Lifecycle Insights NPI and Sourcing Study: Strategic Initiatives

 

Editor’s Note: This is the fourth article in a series discussing the findings from a 2021 NPI and Sourcing Study, done in partnership with Lifecycle Insights. The content below was produced by Lifecycle Insights. Click here to see the series overview and register for our upcoming webinar on the study!

To account for differences in performance, Lifecycle Insights looked at the strategic initiatives the three respondent cohorts had pursued to improve the NPI process. Thanks to those initiatives, the most progressive organizations did better than the least progressive in launching and delivering products on time while satisfying NPI criteria. 

This section will discuss the strategic initiatives that make a difference in managing complexity and the NPI process. They include the length of time that organizations have invested in NPI DX initiatives and the breadth of those efforts.

Length of Investment in an NPI DX Initiative

Lifecycle Insights assessed how long the most progressive organizations had invested in DX initiatives for NPI. This is one of the most significant areas of analysis in the study. It forms the basis for recommendations on how other companies should proceed with their own improvements. The study findings illustrated stark differences in this area between the most progressive organizations and the least progressive ones.

Figure 3: Compared to the least progressive, the most progressive have completed more aspects of their DX for NPI initiatives, have been implementing them for a longer period, and expect to continue those improvement efforts for far longer.

One area of differentiation that stands out is the current state of a company’s DX initiatives for NPI. It is very common for such initiatives to be broken into progressive stages. Forty-two percent of the most progressive organizations have completed at least one phase of their DX initiatives. Compare that to 32% of the moderately progressive organizations and none of the least progressive. In addition, 56% of the most progressive organizations report pursuing DX efforts for NPI improvement for three years. Only 7.5% of the moderately progressive and, again, 0% of the least progressive respondents say the same.

These findings show how the most progressive organizations are succeeding. Their DX for NPI initiatives are far more mature, and are already yielding benefits. It’s clear those efforts are making a tangible impact on success measures.

It is also worth noting that the most progressive organizations aren’t just checking the box on DX for NPI efforts. Although many of these organizations have been investing in those initiatives for three years, 64% of respondents stated they plan to continue those efforts for more than a year. Another 17% revealed their organizations’ plans to make DX for NPI a continuous improvement effort without an end point. These findings illustrate a significant difference in attitude that affects performance.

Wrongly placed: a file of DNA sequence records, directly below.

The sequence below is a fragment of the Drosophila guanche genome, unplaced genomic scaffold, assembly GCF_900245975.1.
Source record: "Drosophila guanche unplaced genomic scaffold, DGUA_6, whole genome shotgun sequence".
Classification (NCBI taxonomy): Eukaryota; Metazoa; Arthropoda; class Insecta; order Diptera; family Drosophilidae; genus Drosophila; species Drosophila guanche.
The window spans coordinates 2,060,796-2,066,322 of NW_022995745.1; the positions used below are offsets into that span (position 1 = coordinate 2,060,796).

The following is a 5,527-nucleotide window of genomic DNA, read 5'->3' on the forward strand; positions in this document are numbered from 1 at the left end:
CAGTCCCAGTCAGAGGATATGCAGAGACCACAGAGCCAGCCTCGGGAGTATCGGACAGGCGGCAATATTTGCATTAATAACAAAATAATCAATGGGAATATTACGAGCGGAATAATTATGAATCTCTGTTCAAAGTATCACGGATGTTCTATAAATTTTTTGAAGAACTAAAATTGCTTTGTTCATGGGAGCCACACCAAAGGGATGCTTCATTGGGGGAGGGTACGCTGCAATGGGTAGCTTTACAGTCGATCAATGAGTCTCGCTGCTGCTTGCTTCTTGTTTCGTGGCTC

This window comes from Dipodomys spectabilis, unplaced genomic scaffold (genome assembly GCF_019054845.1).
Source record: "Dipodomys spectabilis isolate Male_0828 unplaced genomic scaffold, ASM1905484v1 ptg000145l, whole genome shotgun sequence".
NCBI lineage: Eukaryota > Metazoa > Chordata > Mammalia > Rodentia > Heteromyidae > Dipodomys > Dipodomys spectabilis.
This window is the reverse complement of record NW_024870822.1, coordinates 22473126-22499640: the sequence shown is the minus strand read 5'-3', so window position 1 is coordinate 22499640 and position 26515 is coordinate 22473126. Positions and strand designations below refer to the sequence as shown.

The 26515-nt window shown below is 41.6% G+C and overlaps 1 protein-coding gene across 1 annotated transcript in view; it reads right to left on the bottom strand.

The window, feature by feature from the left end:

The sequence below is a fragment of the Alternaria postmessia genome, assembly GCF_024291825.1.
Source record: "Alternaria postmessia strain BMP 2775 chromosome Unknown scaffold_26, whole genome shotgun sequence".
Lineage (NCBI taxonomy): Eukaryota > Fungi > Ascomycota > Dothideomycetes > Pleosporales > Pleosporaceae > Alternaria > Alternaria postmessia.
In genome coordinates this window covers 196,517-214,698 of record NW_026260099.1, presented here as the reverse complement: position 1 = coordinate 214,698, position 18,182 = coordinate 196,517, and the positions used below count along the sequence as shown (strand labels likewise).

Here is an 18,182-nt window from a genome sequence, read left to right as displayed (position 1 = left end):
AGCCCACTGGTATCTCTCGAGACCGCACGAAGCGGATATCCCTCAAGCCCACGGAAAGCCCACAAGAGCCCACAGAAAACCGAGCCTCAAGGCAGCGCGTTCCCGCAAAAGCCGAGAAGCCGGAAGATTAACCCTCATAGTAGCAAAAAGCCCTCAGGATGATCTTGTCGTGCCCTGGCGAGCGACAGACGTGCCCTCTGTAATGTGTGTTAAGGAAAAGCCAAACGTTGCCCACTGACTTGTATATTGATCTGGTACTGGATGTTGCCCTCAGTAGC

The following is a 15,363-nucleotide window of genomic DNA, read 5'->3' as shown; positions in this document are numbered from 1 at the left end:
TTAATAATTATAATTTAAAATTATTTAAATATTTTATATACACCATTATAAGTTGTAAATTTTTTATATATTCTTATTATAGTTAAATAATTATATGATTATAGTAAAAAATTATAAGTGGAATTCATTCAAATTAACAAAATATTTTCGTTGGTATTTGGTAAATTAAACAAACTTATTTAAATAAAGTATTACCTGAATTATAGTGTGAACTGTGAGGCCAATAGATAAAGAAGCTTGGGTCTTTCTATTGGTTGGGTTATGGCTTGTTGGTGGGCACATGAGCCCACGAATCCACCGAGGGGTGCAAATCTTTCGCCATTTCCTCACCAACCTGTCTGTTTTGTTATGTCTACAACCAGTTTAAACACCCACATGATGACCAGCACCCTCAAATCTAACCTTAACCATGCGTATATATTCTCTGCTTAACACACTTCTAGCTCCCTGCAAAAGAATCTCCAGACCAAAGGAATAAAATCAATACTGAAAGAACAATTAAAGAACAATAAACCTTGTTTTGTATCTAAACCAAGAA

Breadth of NPI DX Initiative

Lifecycle Insights was also interested in evaluating the breadth of companies’ efforts, which can range dramatically in scope. One organization may focus tightly on one or two specific areas, while others may make more expansive efforts to improve many subprocesses across the NPI process.

Figure 4: The most progressive include many more aspects of DX for NPI initiatives in their improvement efforts, making them more comprehensive.

Once again, the survey revealed a key difference between the three respondent groups: The most progressive organizations’ initiatives were much broader than those of the least progressive group. 

Each major improvement category represents a significant investment on its own. And in each of these areas, at least 10% more of the most progressive have employed these practices than the least progressive. These practices include:

  • The ability to technically validate the BOM. This helps organizations verify this key deliverable earlier in the product development process. 
  • Performing trade studies to look at the cost-versus-risk ratio. This empowers more informed decision-making. 
  • Assessing long-term sourcing viability. This permits NPI managers to look past the short-term goals of launching and delivering on time to support the bigger picture. 
  • Taking manufacturability and ramp-to-volume into account. This mitigates more risks that can occur before launch and delivery. 

Each of these separate efforts has the potential to improve the NPI process on its own.

Taken together, a combination of these efforts packs a powerful punch that allows the most progressive organizations to satisfy all NPI criteria at higher rates than the other respondent groups. These more expansive efforts do require more work up front, but the most progressive organizations can still hit their launch and delivery dates at a higher clip. The most progressive protect their launch and delivery dates by employing early due diligence around NPI criteria. In this way, they avoid common issues that result in delays or extra costs, such as a supplier struggling to ramp to volume or a manufacturing problem. It’s clear these kinds of improvements are complementary efforts that help manage risks before they become costly downstream problems.

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Bradley Ramsey
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